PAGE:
Whether it‘s seashells at the beach, multi-colored rocks, or big colorful feathers, kids love to collect odds and ends. For more than a decade, toy companies have cashed in on this quirky habit by introducing toy lines with small price points and big collectibility. In 2016, collectible toys are projected to get smaller in size, but larger in variety and number. With many new offerings already lined up, kids will have a lot more to choose from. [Read more...]
American Girl has partnered with pediatrician and author, Dr. Cara Natterson, on a go-to guide for moms and daughters. The three-book set, The Care & Keeping of Us: A Sharing Collection for Girls and Their Moms, provides the tools to get conversations going on topics of concern for many growing girls, including body basics, hygiene, healthy habits, social media, and more.
Herokins, from Little Heroes Technologies, is a line of wearable smart toys that foster shared experiences between parents and children. Herokins celebrates the adventure of learning through engaging StoryQuests that intrinsically motivate children to gain their independence while staying safe. The line features a mobile app, as well as two Bluetooth-enabled action figures, Axel McRed and Dr. Rose, which guide users on adventures that strengthen family bonds and facilitate learning.
As reported by the Toy Industry Association, a federal judge has granted a motion to stay an Albany County law banning the sale of toys and other children’s products containing certain chemicals. The law will not be enforced while the county seeks to address the serious legal concerns raised by a lawsuit filed by the Safe to Play Coalition last month.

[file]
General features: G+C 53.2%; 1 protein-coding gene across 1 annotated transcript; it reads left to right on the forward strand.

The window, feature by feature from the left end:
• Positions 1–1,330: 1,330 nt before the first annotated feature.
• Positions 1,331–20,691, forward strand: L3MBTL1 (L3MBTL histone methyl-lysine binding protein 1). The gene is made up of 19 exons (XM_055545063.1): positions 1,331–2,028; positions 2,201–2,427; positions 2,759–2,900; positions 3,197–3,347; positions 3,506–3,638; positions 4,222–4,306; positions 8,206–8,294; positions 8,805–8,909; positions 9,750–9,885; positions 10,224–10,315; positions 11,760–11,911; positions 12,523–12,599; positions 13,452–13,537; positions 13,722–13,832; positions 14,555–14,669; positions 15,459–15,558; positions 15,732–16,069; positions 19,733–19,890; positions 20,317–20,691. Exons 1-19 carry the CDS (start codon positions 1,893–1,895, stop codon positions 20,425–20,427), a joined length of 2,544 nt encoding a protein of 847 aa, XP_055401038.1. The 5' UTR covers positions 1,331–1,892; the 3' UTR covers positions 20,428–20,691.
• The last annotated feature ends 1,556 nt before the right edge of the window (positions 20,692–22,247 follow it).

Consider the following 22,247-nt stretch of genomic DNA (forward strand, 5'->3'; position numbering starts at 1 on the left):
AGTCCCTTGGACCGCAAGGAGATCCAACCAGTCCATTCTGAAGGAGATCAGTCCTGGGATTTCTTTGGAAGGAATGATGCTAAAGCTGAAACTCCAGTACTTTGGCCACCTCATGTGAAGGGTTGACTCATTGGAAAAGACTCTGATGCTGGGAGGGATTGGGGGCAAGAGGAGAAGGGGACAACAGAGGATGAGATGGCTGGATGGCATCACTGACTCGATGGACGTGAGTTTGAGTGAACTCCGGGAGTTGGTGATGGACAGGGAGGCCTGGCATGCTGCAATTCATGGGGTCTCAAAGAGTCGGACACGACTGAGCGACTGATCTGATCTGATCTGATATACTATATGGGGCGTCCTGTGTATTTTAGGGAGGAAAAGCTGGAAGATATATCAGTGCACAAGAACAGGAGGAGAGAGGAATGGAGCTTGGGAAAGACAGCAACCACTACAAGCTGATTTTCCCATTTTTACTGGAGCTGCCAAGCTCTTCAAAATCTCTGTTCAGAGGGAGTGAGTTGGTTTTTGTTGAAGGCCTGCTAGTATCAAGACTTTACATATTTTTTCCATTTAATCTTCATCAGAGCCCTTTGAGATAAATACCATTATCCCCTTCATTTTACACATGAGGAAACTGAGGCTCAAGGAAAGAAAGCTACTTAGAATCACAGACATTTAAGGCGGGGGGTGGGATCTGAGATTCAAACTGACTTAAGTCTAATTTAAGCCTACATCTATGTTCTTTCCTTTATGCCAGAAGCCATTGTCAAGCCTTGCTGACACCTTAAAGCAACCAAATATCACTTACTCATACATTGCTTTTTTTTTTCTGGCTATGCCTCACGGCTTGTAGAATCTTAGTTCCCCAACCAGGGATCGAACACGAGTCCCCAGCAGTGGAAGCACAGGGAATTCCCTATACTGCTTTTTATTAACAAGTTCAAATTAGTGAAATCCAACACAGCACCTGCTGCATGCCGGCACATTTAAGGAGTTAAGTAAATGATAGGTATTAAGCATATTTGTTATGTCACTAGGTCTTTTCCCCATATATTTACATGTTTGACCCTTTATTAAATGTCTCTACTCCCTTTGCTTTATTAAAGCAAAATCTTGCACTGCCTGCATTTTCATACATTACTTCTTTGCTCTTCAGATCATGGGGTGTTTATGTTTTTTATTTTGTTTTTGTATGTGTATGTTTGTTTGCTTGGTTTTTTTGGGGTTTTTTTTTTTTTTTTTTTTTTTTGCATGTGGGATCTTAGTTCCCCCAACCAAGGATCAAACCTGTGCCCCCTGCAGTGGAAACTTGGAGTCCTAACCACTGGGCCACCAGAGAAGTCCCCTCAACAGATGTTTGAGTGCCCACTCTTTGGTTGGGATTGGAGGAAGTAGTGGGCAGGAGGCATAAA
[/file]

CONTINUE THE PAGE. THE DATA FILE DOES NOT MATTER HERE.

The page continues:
A number of advocacy groups representing manufacturers and sellers throughout the toy industry favor a lawsuit filed in Federal District Court against Albany County. The lawsuit, filed by the Safe to Play Coalition, alleges that by passing Albany County Local Law No. J, the county acted with gross disregard of extensive federal laws regulating the safety of toys and children’s products.
by Jeff Stier, senior fellow, National Center for Public Policy Research
The Consumer Product Safety Commission (CPSC) wants to hear from you.
The agency has extended its comments period until April 15 as it considers a rule that would regulate a range of chemicals within a group called phthalates. These chemicals, among other purposes, keep plastics from shattering when bent, and play a useful role in a range of consumer products.
On Monday, Republican Senator Phil Boyle and Democratic Assemblyman Steve Englebright of New York said they would reintroduce legislation intended to ban the use of toxic chemicals in children’s toys. The measure, which failed to pass the state Senate last year, would require manufacturers to phase out the use of benzene, mercury, cadmium, and cobalt. [Read more...]
As reported by the Toy Industry Association (TIA), U.S. and Canadian regulators, standards development organizations, and toy industry representatives held discussions in Ottawa, Canada, on January 7 to discuss the possibility of unified U.S.-Canadian toy safety standards that would be acceptable for both countries to use in regulating toys. [Read more...]